Five years after Clarice ‘Bun’ Hardy’s report of sexual assault was ignored by the Nome Police Department (NPD), she and her legal team finalized a settlement in her lawsuit against the City that includes a $750,000 payment and an apology from the City of Nome.

“I have been reliving trauma for the last five years, but not for nothing,” Hardy said. “My hope is that the City of Nome stays true to the promise made in the apology and that it follows through on measures to ensure what happened to me doesn’t happen again. More importantly though, I hope that hearing Nome take accountability for what happened helps the hundreds of other people who suffered by similar circumstances heal.”

In March of 2017, Hardy – a then 911 dispatcher – was raped. She reported the assault to officials at the NPD officials, but her report was repeatedly ignored. A later investigation into the department revealed hundreds of sexual assault reports, most filed by Alaska Native women, went without investigation.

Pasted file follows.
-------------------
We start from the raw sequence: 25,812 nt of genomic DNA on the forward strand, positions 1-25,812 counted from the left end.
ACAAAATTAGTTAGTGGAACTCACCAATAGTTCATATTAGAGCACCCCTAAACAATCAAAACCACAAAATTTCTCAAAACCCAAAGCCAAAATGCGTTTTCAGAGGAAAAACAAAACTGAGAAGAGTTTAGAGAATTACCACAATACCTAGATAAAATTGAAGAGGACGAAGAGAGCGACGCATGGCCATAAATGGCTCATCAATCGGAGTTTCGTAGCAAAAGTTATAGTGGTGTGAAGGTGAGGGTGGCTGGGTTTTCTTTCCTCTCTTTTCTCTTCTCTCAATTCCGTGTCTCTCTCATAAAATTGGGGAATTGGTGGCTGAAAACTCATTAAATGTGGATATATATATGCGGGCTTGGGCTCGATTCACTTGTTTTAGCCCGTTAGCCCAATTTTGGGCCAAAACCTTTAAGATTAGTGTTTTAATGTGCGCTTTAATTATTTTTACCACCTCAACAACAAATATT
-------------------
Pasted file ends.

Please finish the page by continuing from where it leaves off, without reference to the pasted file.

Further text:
“Bun’s courage to speak up became a catalyst for change,” ACLU of Alaska Legal Director Stephen Koteff said. “Because of Bun, the backlog of cases has been addressed and there has been meaningful changes in leadership. We believe a settlement of this size will be a deterrent for future bad behavior, but the community must continue to demand accountability and transparency.”

"Law enforcement agencies across the country must be committed to ensuring that sexual assault survivors, particularly Indigenous women, are treated with dignity and respect by those sworn in to protect them,” said Mark Carter, ACLU Racial Justice Program staff attorney. “We are pleased that, with this settlement, the City of Nome has acknowledged the injustice that Bun has endured over the past five years. Law enforcement must be held accountable for perpetuating racial and gender-based discrimination against Indigenous women."

The settlement will result in a dismissal of the lawsuit and payment to Hardy within seven days, as stated in the agreement.

Hardy was represented by the ACLU of Alaska, the ACLU Racial Justice Project, and Sonosky, Chambers, Sachse, Miller & Monkman, LLP.